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MSPB ATTEMPTS TO SYNTHESIZE ANALYSIS OF BURDENS OF PROOF IN DISCRIMINATION AND REPRISAL CASES
For years--too many years—the Board has formulated, reformulated, refined, and restated what evidence its AJs should admit in discrimination and reprisal cases and what standards should be applied to assess that evidence. We find Board (and EEOC and court) decisions speaking of circumstantial, indirect, direct, or statistical evidence, or evidence demonstrating a convincing mosaic of discrimination, or evidence that belongs in a single pile and must be evaluated as a whole. Whatever the expression describing the assembly of evidence probative of discrimination or reprisal allegations, matters become as esoteric in describing the process of evaluating the significance of that evidence. Pridgen v. OMB, 2022 MSPB 31 (2022), provided that description—but it was so convoluted that the decision must be read several times to get its import and to separate out burdens of proof applicable to various allegations. To remain accurate in our description, we will shamelessly borrow (with edits for concision) from the MSPB Case Report of September 16, 2022, which described the decision after likely a score or more of reviews of the Board opinion and likely considerable effort to get the summary right (and we applaud the Case Report editors for their efforts):

1. Title VII discrimination claims in the Federal sector may be proved through either the motivating factor or but-for causation standard, but the appellant must prove but-for causation to obtain full relief.

2. An appellant may prove discrimination under Title VII by showing that the prohibited discrimination was a motivating factor in the employment decision.

3. An appellant who proves motivating factor is entitled to injunctive or other "forward-looking relief." To obtain the full measure of relief under the statute (including status quo ante relief, compensatory damages, or other relief related to the end result of the employment outcome), however, an appellant must prove that discrimination was a but-for cause of the employment outcome.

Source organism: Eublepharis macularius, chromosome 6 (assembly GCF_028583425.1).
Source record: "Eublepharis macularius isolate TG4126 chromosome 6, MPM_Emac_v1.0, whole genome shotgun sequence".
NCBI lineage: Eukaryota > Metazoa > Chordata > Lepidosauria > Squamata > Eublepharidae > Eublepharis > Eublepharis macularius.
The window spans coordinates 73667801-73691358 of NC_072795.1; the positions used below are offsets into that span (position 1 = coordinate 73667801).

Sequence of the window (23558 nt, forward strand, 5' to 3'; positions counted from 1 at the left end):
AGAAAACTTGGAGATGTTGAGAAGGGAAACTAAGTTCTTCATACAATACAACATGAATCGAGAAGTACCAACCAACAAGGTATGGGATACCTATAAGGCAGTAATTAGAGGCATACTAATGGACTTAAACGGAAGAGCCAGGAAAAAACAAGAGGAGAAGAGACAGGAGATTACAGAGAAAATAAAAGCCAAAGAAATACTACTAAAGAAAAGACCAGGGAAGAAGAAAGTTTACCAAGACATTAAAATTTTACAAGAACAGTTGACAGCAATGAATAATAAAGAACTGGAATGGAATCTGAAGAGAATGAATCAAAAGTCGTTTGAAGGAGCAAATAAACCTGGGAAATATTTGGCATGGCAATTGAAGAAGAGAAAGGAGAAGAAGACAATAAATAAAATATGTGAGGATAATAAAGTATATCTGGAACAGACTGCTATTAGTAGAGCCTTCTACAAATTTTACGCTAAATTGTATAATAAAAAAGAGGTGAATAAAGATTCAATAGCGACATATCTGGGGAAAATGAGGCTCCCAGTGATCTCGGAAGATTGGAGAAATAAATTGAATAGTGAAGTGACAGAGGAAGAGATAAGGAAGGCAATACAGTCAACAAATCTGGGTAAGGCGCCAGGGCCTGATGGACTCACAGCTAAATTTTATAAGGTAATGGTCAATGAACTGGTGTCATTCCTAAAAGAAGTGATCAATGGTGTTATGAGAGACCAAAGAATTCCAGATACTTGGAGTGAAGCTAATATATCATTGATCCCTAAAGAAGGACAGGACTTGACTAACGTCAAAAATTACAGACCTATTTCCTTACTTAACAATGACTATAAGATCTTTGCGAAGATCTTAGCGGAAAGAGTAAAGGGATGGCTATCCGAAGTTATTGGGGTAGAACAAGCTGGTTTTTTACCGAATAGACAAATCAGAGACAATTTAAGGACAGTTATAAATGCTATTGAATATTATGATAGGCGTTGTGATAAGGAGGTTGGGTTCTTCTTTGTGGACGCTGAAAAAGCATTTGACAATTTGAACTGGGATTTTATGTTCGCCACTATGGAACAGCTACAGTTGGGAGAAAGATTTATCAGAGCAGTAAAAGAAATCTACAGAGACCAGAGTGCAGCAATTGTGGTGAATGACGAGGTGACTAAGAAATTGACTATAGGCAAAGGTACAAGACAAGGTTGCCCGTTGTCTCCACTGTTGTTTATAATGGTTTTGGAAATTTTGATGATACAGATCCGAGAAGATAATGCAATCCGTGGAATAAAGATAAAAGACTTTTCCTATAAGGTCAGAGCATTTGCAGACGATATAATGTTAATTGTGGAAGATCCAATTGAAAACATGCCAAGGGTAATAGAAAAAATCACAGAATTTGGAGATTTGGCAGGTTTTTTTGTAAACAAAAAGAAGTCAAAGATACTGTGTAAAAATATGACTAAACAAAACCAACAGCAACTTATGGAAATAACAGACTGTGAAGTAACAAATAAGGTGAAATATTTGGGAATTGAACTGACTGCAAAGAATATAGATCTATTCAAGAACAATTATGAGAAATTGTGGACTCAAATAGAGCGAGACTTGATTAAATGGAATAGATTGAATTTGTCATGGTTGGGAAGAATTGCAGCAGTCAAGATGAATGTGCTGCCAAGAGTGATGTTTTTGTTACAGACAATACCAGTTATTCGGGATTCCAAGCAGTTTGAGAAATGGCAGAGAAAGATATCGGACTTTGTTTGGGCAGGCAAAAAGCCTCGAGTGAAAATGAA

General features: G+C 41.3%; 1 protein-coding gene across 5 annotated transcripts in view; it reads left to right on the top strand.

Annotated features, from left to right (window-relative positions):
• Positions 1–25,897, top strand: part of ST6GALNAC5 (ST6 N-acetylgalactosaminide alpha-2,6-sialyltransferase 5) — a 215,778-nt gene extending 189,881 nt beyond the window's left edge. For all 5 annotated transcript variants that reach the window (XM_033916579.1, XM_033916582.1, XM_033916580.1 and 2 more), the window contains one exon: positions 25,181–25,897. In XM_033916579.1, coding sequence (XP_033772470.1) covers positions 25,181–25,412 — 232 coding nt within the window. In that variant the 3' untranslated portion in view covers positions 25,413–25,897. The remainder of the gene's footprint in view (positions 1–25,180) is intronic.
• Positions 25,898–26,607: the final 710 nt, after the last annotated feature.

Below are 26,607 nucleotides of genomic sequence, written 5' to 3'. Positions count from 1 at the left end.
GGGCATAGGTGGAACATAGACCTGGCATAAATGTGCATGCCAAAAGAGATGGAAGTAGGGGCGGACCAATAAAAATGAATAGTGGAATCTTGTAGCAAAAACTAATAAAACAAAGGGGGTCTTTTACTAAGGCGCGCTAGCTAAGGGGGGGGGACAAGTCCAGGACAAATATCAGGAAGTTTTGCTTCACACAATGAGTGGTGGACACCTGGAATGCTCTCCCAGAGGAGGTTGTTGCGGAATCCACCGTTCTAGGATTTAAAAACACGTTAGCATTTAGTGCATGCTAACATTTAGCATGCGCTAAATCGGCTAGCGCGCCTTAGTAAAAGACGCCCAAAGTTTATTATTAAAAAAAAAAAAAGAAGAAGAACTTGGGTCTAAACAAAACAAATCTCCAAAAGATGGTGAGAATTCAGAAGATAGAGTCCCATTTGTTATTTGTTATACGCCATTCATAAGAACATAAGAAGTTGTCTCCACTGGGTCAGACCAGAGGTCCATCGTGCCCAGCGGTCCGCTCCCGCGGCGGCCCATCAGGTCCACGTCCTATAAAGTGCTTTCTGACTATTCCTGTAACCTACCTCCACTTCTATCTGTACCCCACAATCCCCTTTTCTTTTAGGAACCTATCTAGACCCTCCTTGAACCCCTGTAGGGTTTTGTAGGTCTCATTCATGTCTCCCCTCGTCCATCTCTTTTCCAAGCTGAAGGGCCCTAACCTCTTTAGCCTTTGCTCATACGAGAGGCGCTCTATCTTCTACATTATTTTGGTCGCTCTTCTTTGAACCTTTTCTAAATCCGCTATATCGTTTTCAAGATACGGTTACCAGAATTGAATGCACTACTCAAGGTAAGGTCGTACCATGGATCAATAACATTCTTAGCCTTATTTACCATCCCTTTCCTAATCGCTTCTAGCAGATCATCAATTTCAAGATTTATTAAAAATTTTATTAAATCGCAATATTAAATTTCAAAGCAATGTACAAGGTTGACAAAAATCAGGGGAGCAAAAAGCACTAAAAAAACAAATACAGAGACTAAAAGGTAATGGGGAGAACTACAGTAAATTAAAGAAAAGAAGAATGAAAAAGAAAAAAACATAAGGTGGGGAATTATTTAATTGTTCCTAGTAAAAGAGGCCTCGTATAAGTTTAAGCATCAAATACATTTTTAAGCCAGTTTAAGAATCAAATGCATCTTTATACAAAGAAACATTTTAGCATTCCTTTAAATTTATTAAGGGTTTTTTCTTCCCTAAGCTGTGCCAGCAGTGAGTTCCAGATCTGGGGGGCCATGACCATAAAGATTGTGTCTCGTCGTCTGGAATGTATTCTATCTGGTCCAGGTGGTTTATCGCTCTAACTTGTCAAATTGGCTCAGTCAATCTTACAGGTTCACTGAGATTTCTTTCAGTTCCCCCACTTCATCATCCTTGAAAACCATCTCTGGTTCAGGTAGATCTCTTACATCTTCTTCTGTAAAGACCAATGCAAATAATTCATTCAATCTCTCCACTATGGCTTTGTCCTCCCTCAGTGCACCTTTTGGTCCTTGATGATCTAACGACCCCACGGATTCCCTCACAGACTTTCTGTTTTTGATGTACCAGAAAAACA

5. The McDonnell Douglas framework continues to have application to Board proceedings.

6. Claims of retaliation for opposing discrimination in violation of Title VII in the Federal sector may be proved through either the motivating factor or but-for causation standard, but the appellant must prove but-for causation to obtain full relief.

7. Disability discrimination claims under the Rehabilitation Act may be proved through either the motivating factor or but-for causation standard, but the appellant must prove but-for causation to obtain full relief.

8. A "but-for" causation standard applies to claims of retaliation for engaging in activity protected by the Rehabilitation Act.

Pridgen v. OMB, 2022 MSPB 31 (Sept. 12, 2022)
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SUGGESTED READING
Robert Montgomery, "Top Tips for Top-Notch Oral Argument Answers" (ABA Journal Feb. 2022)